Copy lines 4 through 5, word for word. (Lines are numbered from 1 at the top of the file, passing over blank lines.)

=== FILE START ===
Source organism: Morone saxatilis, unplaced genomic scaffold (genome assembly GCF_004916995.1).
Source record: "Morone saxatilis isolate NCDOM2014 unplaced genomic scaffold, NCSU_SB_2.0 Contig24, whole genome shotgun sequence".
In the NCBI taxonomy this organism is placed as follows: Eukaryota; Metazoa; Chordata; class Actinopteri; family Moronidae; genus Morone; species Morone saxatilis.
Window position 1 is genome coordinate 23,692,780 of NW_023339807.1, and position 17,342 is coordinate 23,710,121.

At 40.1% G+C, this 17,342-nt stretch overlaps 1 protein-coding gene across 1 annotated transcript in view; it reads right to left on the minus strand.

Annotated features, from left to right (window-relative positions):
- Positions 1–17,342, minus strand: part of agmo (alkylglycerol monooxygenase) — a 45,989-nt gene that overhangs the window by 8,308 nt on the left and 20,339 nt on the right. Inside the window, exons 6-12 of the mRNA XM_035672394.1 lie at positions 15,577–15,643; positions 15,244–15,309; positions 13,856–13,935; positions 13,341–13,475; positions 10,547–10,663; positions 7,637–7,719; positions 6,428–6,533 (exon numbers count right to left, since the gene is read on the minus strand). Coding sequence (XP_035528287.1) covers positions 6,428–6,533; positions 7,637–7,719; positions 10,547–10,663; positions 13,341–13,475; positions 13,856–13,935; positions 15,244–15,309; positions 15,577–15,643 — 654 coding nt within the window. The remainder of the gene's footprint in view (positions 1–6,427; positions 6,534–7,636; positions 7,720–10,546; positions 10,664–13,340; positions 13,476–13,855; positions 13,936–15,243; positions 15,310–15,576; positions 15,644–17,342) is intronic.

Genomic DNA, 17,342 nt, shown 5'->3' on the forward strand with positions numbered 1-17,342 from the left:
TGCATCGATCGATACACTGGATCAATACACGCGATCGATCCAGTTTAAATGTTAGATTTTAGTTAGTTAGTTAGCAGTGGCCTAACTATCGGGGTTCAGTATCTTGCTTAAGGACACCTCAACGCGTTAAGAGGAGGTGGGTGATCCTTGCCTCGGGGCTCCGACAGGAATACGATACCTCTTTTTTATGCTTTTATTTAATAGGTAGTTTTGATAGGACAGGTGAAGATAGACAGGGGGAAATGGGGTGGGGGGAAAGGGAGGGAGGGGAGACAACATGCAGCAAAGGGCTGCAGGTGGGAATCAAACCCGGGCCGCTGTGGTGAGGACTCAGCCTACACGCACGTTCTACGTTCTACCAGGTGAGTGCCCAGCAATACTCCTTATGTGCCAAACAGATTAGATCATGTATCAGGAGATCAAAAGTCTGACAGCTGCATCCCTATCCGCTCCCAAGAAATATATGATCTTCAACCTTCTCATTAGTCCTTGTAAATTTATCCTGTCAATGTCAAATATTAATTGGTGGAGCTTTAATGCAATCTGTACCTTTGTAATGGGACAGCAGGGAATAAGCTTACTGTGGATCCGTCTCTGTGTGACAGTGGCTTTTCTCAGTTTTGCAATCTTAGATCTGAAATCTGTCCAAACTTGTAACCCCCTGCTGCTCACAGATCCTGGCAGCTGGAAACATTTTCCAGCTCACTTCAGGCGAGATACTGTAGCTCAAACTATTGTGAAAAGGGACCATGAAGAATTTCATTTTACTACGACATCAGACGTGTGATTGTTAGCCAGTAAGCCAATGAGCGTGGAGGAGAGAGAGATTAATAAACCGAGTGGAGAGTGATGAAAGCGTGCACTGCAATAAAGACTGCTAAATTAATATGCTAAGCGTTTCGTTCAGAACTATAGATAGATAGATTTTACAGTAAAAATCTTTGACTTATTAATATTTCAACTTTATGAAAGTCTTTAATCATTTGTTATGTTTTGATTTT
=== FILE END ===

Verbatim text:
Window position 1 is genome coordinate 23,692,780 of NW_023339807.1, and position 17,342 is coordinate 23,710,121.

At 40.1% G+C, this 17,342-nt stretch overlaps 1 protein-coding gene across 1 annotated transcript in view; it reads right to left on the minus strand.